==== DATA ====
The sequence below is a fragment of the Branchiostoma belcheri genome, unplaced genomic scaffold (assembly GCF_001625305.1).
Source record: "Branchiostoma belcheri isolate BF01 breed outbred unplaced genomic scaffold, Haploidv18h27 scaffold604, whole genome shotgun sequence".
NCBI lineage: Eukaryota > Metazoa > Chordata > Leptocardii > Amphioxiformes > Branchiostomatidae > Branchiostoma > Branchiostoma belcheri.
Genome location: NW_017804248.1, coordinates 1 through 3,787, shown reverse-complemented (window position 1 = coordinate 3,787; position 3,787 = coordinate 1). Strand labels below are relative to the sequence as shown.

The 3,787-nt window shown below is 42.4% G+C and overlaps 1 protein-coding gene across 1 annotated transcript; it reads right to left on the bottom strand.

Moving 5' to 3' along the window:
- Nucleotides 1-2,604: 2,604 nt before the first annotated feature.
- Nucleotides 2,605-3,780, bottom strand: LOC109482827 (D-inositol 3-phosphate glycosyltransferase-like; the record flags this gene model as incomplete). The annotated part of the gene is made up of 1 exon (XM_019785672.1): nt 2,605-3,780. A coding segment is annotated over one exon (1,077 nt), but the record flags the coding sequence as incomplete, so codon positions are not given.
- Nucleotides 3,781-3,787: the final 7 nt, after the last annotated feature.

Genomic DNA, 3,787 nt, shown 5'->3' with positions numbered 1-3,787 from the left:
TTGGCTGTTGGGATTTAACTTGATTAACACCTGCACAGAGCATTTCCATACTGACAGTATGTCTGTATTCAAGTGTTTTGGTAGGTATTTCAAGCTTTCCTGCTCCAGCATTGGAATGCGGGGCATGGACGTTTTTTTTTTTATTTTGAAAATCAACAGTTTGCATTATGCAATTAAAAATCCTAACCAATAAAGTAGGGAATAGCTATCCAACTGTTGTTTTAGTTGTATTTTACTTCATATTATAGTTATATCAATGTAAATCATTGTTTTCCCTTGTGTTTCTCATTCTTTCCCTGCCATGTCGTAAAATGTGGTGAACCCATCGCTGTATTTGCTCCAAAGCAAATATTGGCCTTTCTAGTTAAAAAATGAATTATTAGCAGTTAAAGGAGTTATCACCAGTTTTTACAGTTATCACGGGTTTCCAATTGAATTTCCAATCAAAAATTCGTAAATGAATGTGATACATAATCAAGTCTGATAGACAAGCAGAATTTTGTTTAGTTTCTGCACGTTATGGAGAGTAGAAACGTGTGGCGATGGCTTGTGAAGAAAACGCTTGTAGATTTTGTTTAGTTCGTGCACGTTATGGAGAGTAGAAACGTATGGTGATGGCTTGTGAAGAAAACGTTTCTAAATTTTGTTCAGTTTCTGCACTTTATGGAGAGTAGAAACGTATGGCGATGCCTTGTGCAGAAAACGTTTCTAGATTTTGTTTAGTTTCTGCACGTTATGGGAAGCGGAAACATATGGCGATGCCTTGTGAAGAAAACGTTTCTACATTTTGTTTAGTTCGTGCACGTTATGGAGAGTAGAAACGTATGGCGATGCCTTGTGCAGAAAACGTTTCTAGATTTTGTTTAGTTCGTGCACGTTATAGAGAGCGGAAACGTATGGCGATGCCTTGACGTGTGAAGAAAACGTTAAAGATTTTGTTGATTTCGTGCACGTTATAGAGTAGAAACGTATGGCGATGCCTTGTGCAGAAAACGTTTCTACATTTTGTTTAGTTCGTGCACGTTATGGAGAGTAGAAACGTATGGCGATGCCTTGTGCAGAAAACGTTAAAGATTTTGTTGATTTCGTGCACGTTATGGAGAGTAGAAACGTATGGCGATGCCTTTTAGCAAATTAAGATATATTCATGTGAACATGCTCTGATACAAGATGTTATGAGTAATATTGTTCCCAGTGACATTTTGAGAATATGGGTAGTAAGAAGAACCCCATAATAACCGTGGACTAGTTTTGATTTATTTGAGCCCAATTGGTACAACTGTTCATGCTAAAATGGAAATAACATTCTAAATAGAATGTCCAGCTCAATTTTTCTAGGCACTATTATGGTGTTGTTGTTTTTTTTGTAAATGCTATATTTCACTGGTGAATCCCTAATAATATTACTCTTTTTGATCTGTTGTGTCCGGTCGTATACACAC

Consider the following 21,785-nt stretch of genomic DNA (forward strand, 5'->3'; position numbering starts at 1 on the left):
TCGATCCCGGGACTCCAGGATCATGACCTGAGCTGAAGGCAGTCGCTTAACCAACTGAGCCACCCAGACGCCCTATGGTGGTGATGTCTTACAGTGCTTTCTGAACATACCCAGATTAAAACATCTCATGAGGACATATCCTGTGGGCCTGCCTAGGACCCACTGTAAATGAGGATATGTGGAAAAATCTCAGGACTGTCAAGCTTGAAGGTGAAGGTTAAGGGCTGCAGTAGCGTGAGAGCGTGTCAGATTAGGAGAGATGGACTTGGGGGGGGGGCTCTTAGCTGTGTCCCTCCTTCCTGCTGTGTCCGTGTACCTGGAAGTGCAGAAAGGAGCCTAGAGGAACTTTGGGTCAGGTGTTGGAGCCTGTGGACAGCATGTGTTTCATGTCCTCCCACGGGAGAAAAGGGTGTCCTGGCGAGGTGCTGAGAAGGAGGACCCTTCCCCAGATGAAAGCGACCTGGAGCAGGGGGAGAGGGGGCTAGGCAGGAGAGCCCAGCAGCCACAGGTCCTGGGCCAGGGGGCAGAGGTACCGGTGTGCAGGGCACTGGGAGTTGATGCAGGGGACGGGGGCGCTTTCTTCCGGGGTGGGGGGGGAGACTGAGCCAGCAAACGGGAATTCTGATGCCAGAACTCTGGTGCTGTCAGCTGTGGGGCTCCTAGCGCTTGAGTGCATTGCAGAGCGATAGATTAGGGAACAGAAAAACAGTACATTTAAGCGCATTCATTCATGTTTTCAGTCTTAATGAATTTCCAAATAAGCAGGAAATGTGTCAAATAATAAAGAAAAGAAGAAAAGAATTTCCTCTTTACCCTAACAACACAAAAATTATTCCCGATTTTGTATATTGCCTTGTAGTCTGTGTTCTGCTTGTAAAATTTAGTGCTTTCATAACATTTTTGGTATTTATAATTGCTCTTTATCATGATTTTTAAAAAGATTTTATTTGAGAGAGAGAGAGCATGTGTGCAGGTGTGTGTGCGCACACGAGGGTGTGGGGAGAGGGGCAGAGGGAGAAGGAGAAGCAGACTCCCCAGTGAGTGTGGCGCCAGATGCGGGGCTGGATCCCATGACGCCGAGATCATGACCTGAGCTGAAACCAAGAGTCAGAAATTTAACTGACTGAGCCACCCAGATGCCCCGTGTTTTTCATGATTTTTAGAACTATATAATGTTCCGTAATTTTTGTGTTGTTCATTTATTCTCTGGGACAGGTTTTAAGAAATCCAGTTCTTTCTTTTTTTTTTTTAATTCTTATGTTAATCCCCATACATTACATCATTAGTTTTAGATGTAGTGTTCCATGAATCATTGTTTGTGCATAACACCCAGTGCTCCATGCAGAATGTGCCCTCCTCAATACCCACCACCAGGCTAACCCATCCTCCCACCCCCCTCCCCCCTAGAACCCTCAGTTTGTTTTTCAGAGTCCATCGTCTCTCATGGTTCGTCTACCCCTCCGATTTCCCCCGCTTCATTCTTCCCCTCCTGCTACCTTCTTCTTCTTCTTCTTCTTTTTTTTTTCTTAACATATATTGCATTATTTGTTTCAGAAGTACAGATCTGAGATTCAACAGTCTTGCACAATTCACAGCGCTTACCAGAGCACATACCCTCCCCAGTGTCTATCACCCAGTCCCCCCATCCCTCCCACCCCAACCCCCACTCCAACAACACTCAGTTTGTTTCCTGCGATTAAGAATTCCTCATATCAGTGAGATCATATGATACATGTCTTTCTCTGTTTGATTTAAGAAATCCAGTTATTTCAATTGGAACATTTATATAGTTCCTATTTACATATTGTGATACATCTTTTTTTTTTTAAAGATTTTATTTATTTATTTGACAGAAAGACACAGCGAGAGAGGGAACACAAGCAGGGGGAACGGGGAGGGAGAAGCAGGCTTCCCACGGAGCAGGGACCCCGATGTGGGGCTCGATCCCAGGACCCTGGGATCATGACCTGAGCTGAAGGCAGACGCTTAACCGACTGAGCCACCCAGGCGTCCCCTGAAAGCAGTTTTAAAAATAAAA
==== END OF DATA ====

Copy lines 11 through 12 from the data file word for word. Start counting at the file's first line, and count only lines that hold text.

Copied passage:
TTGGCTGTTGGGATTTAACTTGATTAACACCTGCACAGAGCATTTCCATACTGACAGTATGTCTGTATTCAAGTGTTTTGGTAGGTATTTCAAGCTTTCCTGCTCCAGCATTGGAATGCGGGGCATGGACGTTTTTTTTTTTATTTTGAAAATCAACAGTTTGCATTATGCAATTAAAAATCCTAACCAATAAAGTAGGGAATAGCTATCCAACTGTTGTTTTAGTTGTATTTTACTTCATATTATAGTTATATCAATGTAAATCATTGTTTTCCCTTGTGTTTCTCATTCTTTCCCTGCCATGTCGTAAAATGTGGTGAACCCATCGCTGTATTTGCTCCAAAGCAAATATTGGCCTTTCTAGTTAAAAAATGAATTATTAGCAGTTAAAGGAGTTATCACCAGTTTTTACAGTTATCACGGGTTTCCAATTGAATTTCCAATCAAAAATTCGTAAATGAATGTGATACATAATCAAGTCTGATAGACAAGCAGAATTTTGTTTAGTTTCTGCACGTTATGGAGAGTAGAAACGTGTGGCGATGGCTTGTGAAGAAAACGCTTGTAGATTTTGTTTAGTTCGTGCACGTTATGGAGAGTAGAAACGTATGGTGATGGCTTGTGAAGAAAACGTTTCTAAATTTTGTTCAGTTTCTGCACTTTATGGAGAGTAGAAACGTATGGCGATGCCTTGTGCAGAAAACGTTTCTAGATTTTGTTTAGTTTCTGCACGTTATGGGAAGCGGAAACATATGGCGATGCCTTGTGAAGAAAACGTTTCTACATTTTGTTTAGTTCGTGCACGTTATGGAGAGTAGAAACGTATGGCGATGCCTTGTGCAGAAAACGTTTCTAGATTTTGTTTAGTTCGTGCACGTTATAGAGAGCGGAAACGTATGGCGATGCCTTGACGTGTGAAGAAAACGTTAAAGATTTTGTTGATTTCGTGCACGTTATAGAGTAGAAACGTATGGCGATGCCTTGTGCAGAAAACGTTTCTACATTTTGTTTAGTTCGTGCACGTTATGGAGAGTAGAAACGTATGGCGATGCCTTGTGCAGAAAACGTTAAAGATTTTGTTGATTTCGTGCACGTTATGGAGAGTAGAAACGTATGGCGATGCCTTTTAGCAAATTAAGATATATTCATGTGAACATGCTCTGATACAAGATGTTATGAGTAATATTGTTCCCAGTGACATTTTGAGAATATGGGTAGTAAGAAGAACCCCATAATAACCGTGGACTAGTTTTGATTTATTTGAGCCCAATTGGTACAACTGTTCATGCTAAAATGGAAATAACATTCTAAATAGAATGTCCAGCTCAATTTTTCTAGGCACTATTATGGTGTTGTTGTTTTTTTTGTAAATGCTATATTTCACTGGTGAATCCCTAATAATATTACTCTTTTTGATCTGTTGTGTCCGGTCGTATACACAC

Consider the following 21,785-nt stretch of genomic DNA (forward strand, 5'->3'; position numbering starts at 1 on the left):